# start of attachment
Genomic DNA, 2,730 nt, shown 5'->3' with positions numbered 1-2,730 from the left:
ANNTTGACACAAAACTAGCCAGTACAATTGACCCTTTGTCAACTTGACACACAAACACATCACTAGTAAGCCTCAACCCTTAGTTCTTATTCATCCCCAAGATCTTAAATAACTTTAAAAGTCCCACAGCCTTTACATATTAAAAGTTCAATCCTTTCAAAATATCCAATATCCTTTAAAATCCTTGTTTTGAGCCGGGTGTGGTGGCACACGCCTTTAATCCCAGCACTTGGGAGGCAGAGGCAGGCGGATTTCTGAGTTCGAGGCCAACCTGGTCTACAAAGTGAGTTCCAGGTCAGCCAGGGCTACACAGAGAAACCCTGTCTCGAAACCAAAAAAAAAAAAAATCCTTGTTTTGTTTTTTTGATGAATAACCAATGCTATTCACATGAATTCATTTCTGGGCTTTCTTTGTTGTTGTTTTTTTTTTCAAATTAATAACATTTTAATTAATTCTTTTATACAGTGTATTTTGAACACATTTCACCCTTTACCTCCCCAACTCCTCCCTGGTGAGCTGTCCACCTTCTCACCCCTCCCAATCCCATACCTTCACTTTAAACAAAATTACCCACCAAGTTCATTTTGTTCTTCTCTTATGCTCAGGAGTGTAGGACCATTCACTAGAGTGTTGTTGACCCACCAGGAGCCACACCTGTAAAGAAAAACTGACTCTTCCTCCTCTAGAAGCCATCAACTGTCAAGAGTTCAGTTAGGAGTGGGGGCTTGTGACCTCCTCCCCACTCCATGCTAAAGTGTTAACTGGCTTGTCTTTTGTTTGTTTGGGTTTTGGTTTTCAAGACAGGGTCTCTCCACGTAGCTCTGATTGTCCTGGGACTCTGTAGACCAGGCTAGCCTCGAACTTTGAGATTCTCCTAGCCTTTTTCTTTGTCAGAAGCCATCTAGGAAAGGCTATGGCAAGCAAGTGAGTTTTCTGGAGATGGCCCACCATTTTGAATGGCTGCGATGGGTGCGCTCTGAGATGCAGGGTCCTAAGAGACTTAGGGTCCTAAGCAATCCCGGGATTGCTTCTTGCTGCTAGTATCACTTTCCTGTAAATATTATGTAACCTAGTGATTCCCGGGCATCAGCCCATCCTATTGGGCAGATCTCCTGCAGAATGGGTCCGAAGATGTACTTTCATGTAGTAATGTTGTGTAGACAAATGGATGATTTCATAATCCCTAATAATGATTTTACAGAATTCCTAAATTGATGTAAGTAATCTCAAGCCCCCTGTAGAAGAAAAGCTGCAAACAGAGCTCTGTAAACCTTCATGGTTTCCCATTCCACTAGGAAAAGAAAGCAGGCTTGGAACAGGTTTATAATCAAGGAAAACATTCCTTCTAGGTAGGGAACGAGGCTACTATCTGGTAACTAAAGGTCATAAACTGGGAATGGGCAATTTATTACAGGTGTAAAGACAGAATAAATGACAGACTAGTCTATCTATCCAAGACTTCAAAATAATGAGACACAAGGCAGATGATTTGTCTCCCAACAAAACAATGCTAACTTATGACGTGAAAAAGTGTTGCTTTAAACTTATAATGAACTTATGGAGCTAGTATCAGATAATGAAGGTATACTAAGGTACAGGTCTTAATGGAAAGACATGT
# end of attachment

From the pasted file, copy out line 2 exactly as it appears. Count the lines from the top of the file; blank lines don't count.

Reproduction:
ANNTTGACACAAAACTAGCCAGTACAATTGACCCTTTGTCAACTTGACACACAAACACATCACTAGTAAGCCTCAACCCTTAGTTCTTATTCATCCCCAAGATCTTAAATAACTTTAAAAGTCCCACAGCCTTTACATATTAAAAGTTCAATCCTTTCAAAATATCCAATATCCTTTAAAATCCTTGTTTTGAGCCGGGTGTGGTGGCACACGCCTTTAATCCCAGCACTTGGGAGGCAGAGGCAGGCGGATTTCTGAGTTCGAGGCCAACCTGGTCTACAAAGTGAGTTCCAGGTCAGCCAGGGCTACACAGAGAAACCCTGTCTCGAAACCAAAAAAAAAAAAAATCCTTGTTTTGTTTTTTTGATGAATAACCAATGCTATTCACATGAATTCATTTCTGGGCTTTCTTTGTTGTTGTTTTTTTTTTCAAATTAATAACATTTTAATTAATTCTTTTATACAGTGTATTTTGAACACATTTCACCCTTTACCTCCCCAACTCCTCCCTGGTGAGCTGTCCACCTTCTCACCCCTCCCAATCCCATACCTTCACTTTAAACAAAATTACCCACCAAGTTCATTTTGTTCTTCTCTTATGCTCAGGAGTGTAGGACCATTCACTAGAGTGTTGTTGACCCACCAGGAGCCACACCTGTAAAGAAAAACTGACTCTTCCTCCTCTAGAAGCCATCAACTGTCAAGAGTTCAGTTAGGAGTGGGGGCTTGTGACCTCCTCCCCACTCCATGCTAAAGTGTTAACTGGCTTGTCTTTTGTTTGTTTGGGTTTTGGTTTTCAAGACAGGGTCTCTCCACGTAGCTCTGATTGTCCTGGGACTCTGTAGACCAGGCTAGCCTCGAACTTTGAGATTCTCCTAGCCTTTTTCTTTGTCAGAAGCCATCTAGGAAAGGCTATGGCAAGCAAGTGAGTTTTCTGGAGATGGCCCACCATTTTGAATGGCTGCGATGGGTGCGCTCTGAGATGCAGGGTCCTAAGAGACTTAGGGTCCTAAGCAATCCCGGGATTGCTTCTTGCTGCTAGTATCACTTTCCTGTAAATATTATGTAACCTAGTGATTCCCGGGCATCAGCCCATCCTATTGGGCAGATCTCCTGCAGAATGGGTCCGAAGATGTACTTTCATGTAGTAATGTTGTGTAGACAAATGGATGATTTCATAATCCCTAATAATGATTTTACAGAATTCCTAAATTGATGTAAGTAATCTCAAGCCCCCTGTAGAAGAAAAGCTGCAAACAGAGCTCTGTAAACCTTCATGGTTTCCCATTCCACTAGGAAAAGAAAGCAGGCTTGGAACAGGTTTATAATCAAGGAAAACATTCCTTCTAGGTAGGGAACGAGGCTACTATCTGGTAACTAAAGGTCATAAACTGGGAATGGGCAATTTATTACAGGTGTAAAGACAGAATAAATGACAGACTAGTCTATCTATCCAAGACTTCAAAATAATGAGACACAAGGCAGATGATTTGTCTCCCAACAAAACAATGCTAACTTATGACGTGAAAAAGTGTTGCTTTAAACTTATAATGAACTTATGGAGCTAGTATCAGATAATGAAGGTATACTAAGGTACAGGTCTTAATGGAAAGACATGT